This is default featured slide 1 title
This is default featured slide 2 title
This is default featured slide 3 title
This is default featured slide 4 title

Facts About Teeth and Dental Health

Dental care is a significant aspect of your overall health and well-being. For ideal dental health, it’s important to not only indulge in healthy dental practices and adopt good oral hygiene habits, but also know about your teeth and how your behaviours affect them. While you are familiar with common dental problems like tooth pain, cavities, gum disease, sensitivity and tooth infection, knowing some general facts concerning your dental and oral health can help you take better care and maintain a long-lasting smile on your face.

Without further ado, here are a few things (facts) you need to know about your teeth.
  • Enamel, the outermost layer of your teeth, is the hardest part in your body. However, acidic foods and drinks like orange juice, soft drink and wine can cause acid wear, which gradually softens the enamel. Unlike skin, your teeth can’t regrow, and thus it is important to take extreme care of your enamel and prevent any damage.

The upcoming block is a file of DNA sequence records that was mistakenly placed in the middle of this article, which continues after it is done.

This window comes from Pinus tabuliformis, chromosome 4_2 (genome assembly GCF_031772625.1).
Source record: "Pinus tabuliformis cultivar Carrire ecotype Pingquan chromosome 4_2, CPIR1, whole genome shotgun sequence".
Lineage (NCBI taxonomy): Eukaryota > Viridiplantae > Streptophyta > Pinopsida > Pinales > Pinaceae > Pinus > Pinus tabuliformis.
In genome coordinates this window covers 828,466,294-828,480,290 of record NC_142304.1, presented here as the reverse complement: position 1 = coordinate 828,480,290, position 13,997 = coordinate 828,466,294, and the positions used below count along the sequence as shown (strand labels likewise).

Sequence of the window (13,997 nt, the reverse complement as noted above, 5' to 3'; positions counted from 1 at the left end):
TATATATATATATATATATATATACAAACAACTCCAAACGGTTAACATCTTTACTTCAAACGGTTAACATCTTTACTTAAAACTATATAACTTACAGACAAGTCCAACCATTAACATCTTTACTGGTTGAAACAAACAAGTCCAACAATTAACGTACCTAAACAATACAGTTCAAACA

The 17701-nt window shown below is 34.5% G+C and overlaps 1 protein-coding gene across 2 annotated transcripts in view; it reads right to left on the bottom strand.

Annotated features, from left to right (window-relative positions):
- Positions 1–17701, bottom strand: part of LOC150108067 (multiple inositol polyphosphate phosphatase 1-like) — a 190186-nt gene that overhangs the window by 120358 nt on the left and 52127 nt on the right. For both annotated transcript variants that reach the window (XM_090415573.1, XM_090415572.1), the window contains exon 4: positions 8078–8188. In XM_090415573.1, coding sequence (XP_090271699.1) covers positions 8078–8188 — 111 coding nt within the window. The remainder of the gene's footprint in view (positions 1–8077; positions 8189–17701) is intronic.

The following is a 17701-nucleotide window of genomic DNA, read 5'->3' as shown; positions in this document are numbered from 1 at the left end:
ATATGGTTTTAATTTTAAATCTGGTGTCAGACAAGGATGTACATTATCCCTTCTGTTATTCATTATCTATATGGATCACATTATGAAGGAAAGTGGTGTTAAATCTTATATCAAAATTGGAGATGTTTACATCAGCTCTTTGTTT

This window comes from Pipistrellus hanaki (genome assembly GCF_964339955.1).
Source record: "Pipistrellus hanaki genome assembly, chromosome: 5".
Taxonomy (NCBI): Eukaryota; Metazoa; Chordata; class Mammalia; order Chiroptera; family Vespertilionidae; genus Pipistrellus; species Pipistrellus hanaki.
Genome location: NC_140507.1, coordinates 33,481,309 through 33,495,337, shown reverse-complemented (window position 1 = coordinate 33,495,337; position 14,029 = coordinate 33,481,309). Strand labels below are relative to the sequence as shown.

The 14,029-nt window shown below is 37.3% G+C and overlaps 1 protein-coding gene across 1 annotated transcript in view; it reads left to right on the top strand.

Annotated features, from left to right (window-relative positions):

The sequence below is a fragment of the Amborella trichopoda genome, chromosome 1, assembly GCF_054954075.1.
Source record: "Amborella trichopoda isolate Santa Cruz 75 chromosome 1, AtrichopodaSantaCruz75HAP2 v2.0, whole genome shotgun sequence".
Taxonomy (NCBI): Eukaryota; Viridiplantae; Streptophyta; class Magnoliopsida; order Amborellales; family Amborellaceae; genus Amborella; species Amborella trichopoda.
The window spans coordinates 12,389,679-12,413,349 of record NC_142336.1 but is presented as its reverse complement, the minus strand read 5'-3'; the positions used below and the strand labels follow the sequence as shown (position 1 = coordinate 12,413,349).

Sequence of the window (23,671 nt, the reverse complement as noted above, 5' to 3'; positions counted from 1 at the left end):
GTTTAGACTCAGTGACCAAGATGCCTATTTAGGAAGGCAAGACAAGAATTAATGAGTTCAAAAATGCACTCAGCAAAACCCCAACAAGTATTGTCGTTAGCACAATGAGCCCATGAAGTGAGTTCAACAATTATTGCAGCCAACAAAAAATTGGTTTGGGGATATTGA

• It is not just sugar that can affect your dental health, but sour foods like candy, soft drinks, fruit juices and other low-pH or acidic foods can cause enamel erosion, softening your teeth and diminishing the size.
  • Yellows indicates decay. If your teeth appear yellow and are sore, you possibly have decay.
  • While most people are born with 28- 32 teeth, some don’t develop their permanent teeth even over time. Added to that, wisdom teeth are the most common to be missing.
  • You must have heard that fluoride prevent cavities and promotes dental health. But, high concentrations of fluoride can take its toll on young children with their permanent teeth developing under the gums. The condition caused is called fluorosis, and results in tooth discoloration, initially white and eventually brown, and surface irregularities.
  • Plaque, the constantly growing white or pale yellow layer, causes tooth decay. If not quelled with regular brushing and flossing, it can harden and develop into tarter.
  • Your mouth is home to 200 to 300 bacterial species, among which Streptococcus mutants is the major contributor to dental caries. It splits the sucrose in your food and produces acids that undermine your teeth.
  • No doubt, braces can beautify your smile and improve your health. However, poor care of braces doesn’t take much time to damage enamel. When you don’t brush well after eating, food, bacteria and acids get lodged around braces causing decay and cavities eventually.